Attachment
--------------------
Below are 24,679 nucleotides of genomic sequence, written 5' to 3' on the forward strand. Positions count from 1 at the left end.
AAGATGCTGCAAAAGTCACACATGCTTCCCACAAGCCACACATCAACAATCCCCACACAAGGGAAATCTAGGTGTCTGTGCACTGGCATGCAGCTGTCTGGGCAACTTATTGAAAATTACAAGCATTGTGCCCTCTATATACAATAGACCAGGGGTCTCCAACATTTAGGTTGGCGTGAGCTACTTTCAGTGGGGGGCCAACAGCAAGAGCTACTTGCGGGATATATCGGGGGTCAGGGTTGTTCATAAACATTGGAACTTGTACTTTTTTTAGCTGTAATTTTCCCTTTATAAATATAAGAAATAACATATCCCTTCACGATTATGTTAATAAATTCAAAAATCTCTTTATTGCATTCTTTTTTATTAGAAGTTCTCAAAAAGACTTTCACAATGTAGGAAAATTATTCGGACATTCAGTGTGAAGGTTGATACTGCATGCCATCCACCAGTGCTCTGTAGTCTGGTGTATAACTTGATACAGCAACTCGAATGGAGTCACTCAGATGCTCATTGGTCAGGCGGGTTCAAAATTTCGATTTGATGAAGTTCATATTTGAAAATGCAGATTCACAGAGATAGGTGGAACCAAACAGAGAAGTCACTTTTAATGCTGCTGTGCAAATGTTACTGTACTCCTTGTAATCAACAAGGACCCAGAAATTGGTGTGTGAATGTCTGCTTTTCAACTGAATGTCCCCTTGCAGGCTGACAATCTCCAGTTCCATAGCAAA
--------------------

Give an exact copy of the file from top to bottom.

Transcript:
Below are 24,679 nucleotides of genomic sequence, written 5' to 3' on the forward strand. Positions count from 1 at the left end.
AAGATGCTGCAAAAGTCACACATGCTTCCCACAAGCCACACATCAACAATCCCCACACAAGGGAAATCTAGGTGTCTGTGCACTGGCATGCAGCTGTCTGGGCAACTTATTGAAAATTACAAGCATTGTGCCCTCTATATACAATAGACCAGGGGTCTCCAACATTTAGGTTGGCGTGAGCTACTTTCAGTGGGGGGCCAACAGCAAGAGCTACTTGCGGGATATATCGGGGGTCAGGGTTGTTCATAAACATTGGAACTTGTACTTTTTTTAGCTGTAATTTTCCCTTTATAAATATAAGAAATAACATATCCCTTCACGATTATGTTAATAAATTCAAAAATCTCTTTATTGCATTCTTTTTTATTAGAAGTTCTCAAAAAGACTTTCACAATGTAGGAAAATTATTCGGACATTCAGTGTGAAGGTTGATACTGCATGCCATCCACCAGTGCTCTGTAGTCTGGTGTATAACTTGATACAGCAACTCGAATGGAGTCACTCAGATGCTCATTGGTCAGGCGGGTTCAAAATTTCGATTTGATGAAGTTCATATTTGAAAATGCAGATTCACAGAGATAGGTGGAACCAAACAGAGAAGTCACTTTTAATGCTGCTGTGCAAATGTTACTGTACTCCTTGTAATCAACAAGGACCCAGAAATTGGTGTGTGAATGTCTGCTTTTCAACTGAATGTCCCCTTGCAGGCTGACAATCTCCAGTTCCATAGCAAA